On Linear Versus Nonlinear Approximation in the Average Case Setting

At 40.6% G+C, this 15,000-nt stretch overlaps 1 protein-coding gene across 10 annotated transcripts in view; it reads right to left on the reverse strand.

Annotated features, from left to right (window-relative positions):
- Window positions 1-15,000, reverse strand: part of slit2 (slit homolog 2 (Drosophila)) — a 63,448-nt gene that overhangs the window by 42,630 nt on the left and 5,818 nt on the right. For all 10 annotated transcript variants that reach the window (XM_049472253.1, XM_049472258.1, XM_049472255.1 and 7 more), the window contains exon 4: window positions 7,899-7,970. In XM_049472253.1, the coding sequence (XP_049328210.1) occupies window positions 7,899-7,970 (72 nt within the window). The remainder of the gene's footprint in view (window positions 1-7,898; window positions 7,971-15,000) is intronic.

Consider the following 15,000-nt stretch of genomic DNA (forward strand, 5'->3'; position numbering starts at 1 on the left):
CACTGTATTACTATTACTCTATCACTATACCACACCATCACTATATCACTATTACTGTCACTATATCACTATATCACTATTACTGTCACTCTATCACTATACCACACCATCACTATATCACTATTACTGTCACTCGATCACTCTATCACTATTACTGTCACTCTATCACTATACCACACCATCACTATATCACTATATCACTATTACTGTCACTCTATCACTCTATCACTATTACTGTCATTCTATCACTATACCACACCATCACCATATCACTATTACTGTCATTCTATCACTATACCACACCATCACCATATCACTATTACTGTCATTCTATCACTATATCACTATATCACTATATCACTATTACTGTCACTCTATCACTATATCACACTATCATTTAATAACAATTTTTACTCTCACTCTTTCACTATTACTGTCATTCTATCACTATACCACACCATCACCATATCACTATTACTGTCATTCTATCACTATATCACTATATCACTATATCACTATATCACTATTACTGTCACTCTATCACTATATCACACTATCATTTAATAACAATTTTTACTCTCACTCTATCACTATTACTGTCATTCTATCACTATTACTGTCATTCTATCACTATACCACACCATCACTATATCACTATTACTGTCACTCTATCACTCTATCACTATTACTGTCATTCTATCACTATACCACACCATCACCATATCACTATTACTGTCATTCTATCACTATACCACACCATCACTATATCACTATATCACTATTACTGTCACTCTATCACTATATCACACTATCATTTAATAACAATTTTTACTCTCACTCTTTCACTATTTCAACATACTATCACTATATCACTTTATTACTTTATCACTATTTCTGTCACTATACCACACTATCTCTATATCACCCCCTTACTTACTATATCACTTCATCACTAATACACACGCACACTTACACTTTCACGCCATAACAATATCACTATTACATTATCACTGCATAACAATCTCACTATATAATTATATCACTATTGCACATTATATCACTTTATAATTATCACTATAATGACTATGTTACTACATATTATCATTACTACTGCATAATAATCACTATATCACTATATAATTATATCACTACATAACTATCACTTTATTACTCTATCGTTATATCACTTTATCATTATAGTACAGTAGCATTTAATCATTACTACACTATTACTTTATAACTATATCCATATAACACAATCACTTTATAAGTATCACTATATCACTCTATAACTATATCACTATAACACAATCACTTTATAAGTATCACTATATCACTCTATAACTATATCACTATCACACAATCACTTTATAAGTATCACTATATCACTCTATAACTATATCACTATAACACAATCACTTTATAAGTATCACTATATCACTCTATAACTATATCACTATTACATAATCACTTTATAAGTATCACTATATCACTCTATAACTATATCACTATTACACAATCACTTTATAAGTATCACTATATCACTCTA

We compare the average errors of n-term linear and nonlinear approximations assuming that the coefficients in an orthogonal expansion of the approximated element are scaled i.i.d. random variables. We show that generally the n-term nonlinear approximation can be even exponentially better than the n-term linear approximation. On the other hand, if the scaling parameters decay no faster than polynomially then the average errors of nonlinear approximations do not converge to zero faster than those of linear approximations, as n → +∞. The main motivation and application is the approximation of Gaussian processes. In this particular case, the nonlinear approximation is, roughly, no more than n times better than its linear counterpart.
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